Only the second place we had seen a Hooded Warbler (multiple times @ Kay Environmental Center), this male wasn’t flighty and allowed us to stare at his “Hood” and adore. My second favorite Warbler! (Of course the Canada is first!)
This little guy, a Chestnut-Sided Warbler, was most accommodating as he foraged feverishly in the trees at a great warbler spot, Garret Mountain. As this was our first Fall with Warblers my first encounter with this bird left me unsure. What a difference a few seasons make in the birds plumage! 🙂
Jeanette’s “Favorite Bird of all time,” we saw the Roseate Spoonbill for the third time this summer. This was the closest we had been and we got some great shots. I was able to get out of the car, site on the hood and just watch. He just might be a favorite of mine too.
We got our first look at the swallows that inhabit the Cape May meadows at this time of year. They move around in large corkscrews (thousands of birds) and go from bush to bush weighing down their branches with their combined girth. A site to see for sure. And I hear the flock number get larger in the fall!
We had heard of a few Black Terns hanging around near the Concrete Ship just off Sunset Beach in Cape May and decided we would try to add them to our 30 new life birds of the trip (what fun being an inexperienced birder can be sometimes!). Not only did we see one but Six Black Tern gathered. We later saw a close fly by of a Black Tern near the Hawk Watch platform.
The ‘Sanderling Dance’ is almost soothing as you watch these little birds chase the waves in and out like young children experiencing the beach for the first time. It seems hypnotic in its ebb and flow and I found it hard to stop watching.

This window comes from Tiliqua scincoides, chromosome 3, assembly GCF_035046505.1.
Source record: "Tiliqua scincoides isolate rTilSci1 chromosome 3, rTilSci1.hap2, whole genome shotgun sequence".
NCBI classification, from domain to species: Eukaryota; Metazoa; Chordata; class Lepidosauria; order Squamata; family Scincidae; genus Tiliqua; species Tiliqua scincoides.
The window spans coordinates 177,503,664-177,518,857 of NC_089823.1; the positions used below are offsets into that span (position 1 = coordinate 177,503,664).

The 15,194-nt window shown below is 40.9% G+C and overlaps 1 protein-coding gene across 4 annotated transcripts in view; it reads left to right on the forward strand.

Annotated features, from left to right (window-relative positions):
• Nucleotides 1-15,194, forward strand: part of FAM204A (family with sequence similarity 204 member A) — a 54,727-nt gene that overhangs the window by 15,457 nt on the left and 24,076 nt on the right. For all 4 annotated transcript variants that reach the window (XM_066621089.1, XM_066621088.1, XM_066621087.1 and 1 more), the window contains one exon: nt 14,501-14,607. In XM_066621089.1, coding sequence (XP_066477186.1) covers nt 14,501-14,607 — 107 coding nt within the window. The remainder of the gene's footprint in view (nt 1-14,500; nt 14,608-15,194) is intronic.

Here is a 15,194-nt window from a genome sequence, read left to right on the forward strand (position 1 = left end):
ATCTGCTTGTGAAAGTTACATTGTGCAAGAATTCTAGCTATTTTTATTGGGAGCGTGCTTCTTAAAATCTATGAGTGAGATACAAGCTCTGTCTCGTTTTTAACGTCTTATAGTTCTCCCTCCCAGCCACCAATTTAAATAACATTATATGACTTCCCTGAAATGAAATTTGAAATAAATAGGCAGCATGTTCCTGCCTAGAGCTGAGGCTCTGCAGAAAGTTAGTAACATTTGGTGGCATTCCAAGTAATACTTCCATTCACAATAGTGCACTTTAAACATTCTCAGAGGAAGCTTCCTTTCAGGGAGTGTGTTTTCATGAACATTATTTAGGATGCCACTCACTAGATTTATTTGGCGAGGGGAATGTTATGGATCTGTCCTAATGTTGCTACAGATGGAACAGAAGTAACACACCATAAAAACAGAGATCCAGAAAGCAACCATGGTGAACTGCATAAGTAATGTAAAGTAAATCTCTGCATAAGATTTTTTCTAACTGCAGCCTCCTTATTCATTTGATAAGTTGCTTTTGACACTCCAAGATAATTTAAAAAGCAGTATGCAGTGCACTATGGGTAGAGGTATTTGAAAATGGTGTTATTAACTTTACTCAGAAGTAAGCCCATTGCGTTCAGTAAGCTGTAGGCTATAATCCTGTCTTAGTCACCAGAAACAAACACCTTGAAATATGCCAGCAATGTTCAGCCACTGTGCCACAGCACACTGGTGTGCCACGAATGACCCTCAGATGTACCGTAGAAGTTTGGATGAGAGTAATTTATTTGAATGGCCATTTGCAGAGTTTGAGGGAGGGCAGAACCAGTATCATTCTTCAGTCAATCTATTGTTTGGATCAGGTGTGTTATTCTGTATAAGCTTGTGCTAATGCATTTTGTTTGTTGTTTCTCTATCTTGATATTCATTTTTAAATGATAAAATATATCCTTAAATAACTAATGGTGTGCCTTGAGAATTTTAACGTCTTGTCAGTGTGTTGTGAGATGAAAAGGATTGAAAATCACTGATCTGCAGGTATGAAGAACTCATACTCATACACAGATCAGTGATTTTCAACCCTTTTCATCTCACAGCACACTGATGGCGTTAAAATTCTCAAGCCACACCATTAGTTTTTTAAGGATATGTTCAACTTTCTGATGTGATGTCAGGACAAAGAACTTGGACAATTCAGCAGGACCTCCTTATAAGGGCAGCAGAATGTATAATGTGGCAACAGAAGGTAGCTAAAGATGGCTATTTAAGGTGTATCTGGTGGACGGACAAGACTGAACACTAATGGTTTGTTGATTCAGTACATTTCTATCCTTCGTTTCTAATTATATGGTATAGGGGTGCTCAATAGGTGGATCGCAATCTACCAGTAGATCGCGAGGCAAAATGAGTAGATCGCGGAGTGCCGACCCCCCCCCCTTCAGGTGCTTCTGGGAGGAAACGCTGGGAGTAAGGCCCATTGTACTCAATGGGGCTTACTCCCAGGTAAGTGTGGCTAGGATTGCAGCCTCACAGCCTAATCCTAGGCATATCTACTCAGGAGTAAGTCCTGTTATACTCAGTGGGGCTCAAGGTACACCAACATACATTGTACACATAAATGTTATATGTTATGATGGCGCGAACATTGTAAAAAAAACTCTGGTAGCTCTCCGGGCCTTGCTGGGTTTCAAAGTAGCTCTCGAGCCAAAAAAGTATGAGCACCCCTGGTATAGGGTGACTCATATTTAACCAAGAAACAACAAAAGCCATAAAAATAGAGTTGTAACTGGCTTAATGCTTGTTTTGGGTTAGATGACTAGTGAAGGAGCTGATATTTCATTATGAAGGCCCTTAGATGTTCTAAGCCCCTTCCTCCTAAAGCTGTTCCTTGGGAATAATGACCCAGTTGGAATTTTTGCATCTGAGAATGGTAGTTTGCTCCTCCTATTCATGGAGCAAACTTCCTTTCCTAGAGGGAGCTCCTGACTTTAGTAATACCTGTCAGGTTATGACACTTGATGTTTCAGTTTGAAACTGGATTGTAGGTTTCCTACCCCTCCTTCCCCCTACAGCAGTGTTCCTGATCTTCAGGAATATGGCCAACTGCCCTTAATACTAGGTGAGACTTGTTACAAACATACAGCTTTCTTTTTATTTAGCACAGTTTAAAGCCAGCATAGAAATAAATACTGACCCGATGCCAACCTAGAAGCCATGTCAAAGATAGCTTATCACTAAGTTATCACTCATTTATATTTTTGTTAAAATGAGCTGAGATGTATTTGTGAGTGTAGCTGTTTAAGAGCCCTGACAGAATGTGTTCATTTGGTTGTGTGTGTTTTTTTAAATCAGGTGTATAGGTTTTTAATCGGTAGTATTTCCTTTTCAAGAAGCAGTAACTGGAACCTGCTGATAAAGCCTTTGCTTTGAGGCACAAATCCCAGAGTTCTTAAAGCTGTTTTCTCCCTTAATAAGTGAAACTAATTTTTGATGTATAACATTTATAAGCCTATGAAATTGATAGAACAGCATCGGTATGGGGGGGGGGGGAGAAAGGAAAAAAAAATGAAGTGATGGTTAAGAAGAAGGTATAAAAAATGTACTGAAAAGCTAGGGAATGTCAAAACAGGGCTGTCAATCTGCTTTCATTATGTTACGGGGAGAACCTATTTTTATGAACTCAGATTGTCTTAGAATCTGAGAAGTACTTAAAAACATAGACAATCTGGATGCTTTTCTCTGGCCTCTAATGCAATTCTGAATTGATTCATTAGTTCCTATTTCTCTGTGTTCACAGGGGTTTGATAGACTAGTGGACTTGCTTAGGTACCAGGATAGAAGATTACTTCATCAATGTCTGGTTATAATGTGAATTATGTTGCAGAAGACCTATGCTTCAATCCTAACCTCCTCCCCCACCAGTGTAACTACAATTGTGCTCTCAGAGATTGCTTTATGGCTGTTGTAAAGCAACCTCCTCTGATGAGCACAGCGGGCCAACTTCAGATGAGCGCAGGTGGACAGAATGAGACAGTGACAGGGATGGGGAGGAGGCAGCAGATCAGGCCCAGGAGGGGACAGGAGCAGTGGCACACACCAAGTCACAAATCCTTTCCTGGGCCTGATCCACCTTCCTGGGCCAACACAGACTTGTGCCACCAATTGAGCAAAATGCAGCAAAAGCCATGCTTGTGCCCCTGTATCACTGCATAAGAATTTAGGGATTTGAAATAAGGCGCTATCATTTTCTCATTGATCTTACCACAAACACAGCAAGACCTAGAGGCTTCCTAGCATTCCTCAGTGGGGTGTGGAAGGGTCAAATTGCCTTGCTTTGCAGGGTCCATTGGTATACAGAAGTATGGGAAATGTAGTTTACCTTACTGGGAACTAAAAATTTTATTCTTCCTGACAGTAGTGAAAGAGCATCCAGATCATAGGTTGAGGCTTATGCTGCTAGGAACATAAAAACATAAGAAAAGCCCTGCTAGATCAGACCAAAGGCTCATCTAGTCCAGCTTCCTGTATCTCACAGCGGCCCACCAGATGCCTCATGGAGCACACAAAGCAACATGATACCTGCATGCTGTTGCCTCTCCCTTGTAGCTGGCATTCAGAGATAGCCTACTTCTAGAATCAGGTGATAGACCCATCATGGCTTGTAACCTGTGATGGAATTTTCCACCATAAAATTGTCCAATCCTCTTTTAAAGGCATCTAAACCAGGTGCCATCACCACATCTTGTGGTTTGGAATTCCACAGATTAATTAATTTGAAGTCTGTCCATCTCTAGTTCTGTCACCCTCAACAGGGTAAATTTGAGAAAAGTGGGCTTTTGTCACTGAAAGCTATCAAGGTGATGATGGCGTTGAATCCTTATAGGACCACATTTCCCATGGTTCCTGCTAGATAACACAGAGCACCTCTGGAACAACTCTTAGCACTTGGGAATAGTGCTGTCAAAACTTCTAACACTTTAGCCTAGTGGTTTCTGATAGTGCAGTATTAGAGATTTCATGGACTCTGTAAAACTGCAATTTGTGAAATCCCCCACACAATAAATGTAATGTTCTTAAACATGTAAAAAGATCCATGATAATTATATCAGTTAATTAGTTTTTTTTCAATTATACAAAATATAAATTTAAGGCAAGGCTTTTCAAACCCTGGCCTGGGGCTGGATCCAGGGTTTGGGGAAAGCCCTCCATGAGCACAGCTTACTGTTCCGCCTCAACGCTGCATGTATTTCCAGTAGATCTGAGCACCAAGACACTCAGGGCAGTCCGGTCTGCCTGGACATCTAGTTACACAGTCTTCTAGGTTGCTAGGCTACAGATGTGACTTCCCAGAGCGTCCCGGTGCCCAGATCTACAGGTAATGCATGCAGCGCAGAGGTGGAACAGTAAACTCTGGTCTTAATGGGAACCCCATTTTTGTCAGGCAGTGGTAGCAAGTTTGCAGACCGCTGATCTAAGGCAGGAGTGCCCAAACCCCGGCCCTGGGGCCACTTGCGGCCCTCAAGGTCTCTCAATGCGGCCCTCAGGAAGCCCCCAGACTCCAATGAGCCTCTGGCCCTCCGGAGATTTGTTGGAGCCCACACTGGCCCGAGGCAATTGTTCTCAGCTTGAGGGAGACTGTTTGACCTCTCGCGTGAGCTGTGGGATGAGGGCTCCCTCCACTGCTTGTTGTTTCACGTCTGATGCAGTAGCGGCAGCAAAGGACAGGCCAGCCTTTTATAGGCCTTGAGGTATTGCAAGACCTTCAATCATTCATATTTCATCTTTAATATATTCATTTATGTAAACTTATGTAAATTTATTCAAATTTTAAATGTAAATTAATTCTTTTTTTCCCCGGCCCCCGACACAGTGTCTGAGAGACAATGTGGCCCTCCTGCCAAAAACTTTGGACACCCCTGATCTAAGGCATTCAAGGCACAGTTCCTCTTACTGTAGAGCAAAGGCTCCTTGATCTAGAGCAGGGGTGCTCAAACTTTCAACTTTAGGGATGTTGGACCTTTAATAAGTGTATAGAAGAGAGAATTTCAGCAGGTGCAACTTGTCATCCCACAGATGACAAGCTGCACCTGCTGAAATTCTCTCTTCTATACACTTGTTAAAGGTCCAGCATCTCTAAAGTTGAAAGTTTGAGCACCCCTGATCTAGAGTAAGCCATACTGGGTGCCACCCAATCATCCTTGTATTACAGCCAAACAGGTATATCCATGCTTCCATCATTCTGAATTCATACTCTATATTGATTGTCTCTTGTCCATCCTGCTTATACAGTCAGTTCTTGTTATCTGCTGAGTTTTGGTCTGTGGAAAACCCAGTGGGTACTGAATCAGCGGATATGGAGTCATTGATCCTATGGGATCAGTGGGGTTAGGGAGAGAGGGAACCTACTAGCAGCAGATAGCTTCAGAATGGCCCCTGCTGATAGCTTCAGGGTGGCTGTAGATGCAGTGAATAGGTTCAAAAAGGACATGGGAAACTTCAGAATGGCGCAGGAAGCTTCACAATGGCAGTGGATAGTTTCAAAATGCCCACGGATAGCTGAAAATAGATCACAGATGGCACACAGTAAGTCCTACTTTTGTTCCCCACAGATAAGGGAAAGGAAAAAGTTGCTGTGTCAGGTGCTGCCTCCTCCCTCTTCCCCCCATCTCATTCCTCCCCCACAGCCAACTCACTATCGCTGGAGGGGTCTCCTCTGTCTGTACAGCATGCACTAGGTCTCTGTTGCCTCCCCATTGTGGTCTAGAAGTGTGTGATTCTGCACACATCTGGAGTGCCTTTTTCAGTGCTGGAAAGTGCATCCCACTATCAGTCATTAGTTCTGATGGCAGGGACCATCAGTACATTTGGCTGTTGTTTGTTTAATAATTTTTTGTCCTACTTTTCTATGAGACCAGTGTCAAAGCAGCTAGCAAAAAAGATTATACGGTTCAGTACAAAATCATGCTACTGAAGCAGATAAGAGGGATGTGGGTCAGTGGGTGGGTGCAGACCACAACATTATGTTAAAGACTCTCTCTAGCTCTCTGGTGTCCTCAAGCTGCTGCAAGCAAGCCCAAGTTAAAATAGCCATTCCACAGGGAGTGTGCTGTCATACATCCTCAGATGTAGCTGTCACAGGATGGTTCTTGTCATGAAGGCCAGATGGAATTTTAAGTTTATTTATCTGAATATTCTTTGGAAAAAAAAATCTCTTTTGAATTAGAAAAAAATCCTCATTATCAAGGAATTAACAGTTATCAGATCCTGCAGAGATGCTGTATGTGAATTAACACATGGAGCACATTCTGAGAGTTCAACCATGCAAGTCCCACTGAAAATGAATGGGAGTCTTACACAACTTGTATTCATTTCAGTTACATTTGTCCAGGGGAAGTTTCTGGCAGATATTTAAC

We had just sat down to eat. The Blue Pig (a favorite local restaurant of ours) was just bringing us our Filet and Crab cakes when I decided to check the rare bird alert on my internet ready phone. It was just after 6 PM and birders usually post their sightings for the day around that time. Even as new birders I knew the Say’s Phoebe listed on the alert was rare for the area and time and would be a great sighting for us. ‘Can we take Filet to go?’ I asked. Jeanette’s look told me that finishing the steak might be a better idea. I quickly ate and herded Jeanette towards the car and the Meadows full of steak and sans Mosquito repellent hoping that we beat the sunset and still had a chance that the bird was still around. I walked quickly towards the dunes leading to the beach hoping to find the bird near the fence it was earlier spotted on. As I got closer I saw three people (one with a very large camera) talking and I hoped were discussing the phoebe. ‘Any luck?’ I asked. They replied that it had been around since around noon and as recent as 5 minutes ago was on a fence post about 4 feet away posing for pictures. However, as they had their fill of viewing and pictures had ‘lost track’ of its current location. I quickly panned the beach and its fences as Jeanette walked up and joined the hunt. As it usually goes, Jeanette spotted a bird hopping along the coast of a small pool of water just off to the right of us. We all got on the bird and happily confirmed its identity. We were further granted with confirmation when the bird flew to a fence post close by and showed off its buffy breast color. Pictures weren’t great due to a setting sun and the birds “activity” levels. The gentleman who found the bird earlier in the day (I never got his name but a very nice guy) was one of the guys still there and he was happy to have been able to help us find the phoebe. So were we. 🙂 We came back and looked the next day hoping for a repeat performance but it was not to be. The bird of our vacation for sure.